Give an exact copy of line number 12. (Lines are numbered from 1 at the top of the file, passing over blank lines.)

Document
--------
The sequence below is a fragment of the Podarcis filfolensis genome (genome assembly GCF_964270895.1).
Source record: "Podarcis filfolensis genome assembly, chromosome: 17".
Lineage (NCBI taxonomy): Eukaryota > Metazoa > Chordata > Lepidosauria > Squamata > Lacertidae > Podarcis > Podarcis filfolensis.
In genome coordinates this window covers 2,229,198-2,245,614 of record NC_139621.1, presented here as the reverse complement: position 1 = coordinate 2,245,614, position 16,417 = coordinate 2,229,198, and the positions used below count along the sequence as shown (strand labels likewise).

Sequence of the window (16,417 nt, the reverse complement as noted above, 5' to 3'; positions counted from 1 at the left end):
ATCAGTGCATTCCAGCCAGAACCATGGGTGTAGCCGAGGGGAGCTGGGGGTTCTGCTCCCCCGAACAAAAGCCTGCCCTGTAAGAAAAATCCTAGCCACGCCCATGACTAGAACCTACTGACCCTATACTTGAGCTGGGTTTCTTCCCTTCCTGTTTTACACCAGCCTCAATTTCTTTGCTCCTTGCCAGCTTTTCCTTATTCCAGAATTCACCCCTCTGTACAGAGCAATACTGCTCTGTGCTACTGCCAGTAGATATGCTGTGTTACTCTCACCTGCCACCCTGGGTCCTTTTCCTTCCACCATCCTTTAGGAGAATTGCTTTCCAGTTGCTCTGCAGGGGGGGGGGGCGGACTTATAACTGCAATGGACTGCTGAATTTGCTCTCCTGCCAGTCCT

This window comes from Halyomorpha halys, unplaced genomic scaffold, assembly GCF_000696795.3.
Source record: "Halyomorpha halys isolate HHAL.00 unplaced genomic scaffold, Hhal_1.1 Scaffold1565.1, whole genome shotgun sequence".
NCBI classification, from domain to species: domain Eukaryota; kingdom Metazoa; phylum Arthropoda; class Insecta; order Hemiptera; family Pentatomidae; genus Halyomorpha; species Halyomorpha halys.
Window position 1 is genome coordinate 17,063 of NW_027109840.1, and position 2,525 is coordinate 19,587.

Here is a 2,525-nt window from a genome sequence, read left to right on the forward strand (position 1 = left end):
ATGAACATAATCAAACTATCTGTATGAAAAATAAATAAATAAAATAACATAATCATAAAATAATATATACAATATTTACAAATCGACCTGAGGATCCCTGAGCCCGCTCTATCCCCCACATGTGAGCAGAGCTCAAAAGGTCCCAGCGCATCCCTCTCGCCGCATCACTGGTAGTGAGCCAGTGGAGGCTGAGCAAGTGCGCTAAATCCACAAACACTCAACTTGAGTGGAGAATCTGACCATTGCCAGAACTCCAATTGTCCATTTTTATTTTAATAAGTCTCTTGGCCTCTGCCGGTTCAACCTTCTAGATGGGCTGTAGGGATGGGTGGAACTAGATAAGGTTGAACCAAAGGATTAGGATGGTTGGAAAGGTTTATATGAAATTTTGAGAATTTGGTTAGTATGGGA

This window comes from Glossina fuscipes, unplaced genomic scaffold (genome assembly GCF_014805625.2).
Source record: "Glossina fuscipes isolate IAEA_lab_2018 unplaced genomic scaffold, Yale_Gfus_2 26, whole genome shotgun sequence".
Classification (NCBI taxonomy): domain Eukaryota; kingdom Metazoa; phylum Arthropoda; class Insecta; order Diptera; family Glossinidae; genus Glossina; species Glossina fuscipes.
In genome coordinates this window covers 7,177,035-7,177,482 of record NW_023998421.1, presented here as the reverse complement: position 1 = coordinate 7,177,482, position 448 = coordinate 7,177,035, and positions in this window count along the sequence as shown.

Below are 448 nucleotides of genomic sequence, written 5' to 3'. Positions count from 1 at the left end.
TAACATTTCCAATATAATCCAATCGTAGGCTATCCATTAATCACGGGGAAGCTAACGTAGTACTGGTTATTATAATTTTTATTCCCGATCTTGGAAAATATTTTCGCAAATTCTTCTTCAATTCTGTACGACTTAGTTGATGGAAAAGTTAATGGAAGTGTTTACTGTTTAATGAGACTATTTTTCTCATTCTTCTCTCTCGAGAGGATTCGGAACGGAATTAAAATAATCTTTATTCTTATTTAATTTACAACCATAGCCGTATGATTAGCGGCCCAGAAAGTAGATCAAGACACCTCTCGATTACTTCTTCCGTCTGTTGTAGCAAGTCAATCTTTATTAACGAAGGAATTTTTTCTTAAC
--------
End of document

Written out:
ATGAACATAATCAAACTATCTGTATGAAAAATAAATAAATAAAATAACATAATCATAAAATAATATATACAATATTTACAAATCGACCTGAGGATCCCTGAGCCCGCTCTATCCCCCACATGTGAGCAGAGCTCAAAAGGTCCCAGCGCATCCCTCTCGCCGCATCACTGGTAGTGAGCCAGTGGAGGCTGAGCAAGTGCGCTAAATCCACAAACACTCAACTTGAGTGGAGAATCTGACCATTGCCAGAACTCCAATTGTCCATTTTTATTTTAATAAGTCTCTTGGCCTCTGCCGGTTCAACCTTCTAGATGGGCTGTAGGGATGGGTGGAACTAGATAAGGTTGAACCAAAGGATTAGGATGGTTGGAAAGGTTTATATGAAATTTTGAGAATTTGGTTAGTATGGGA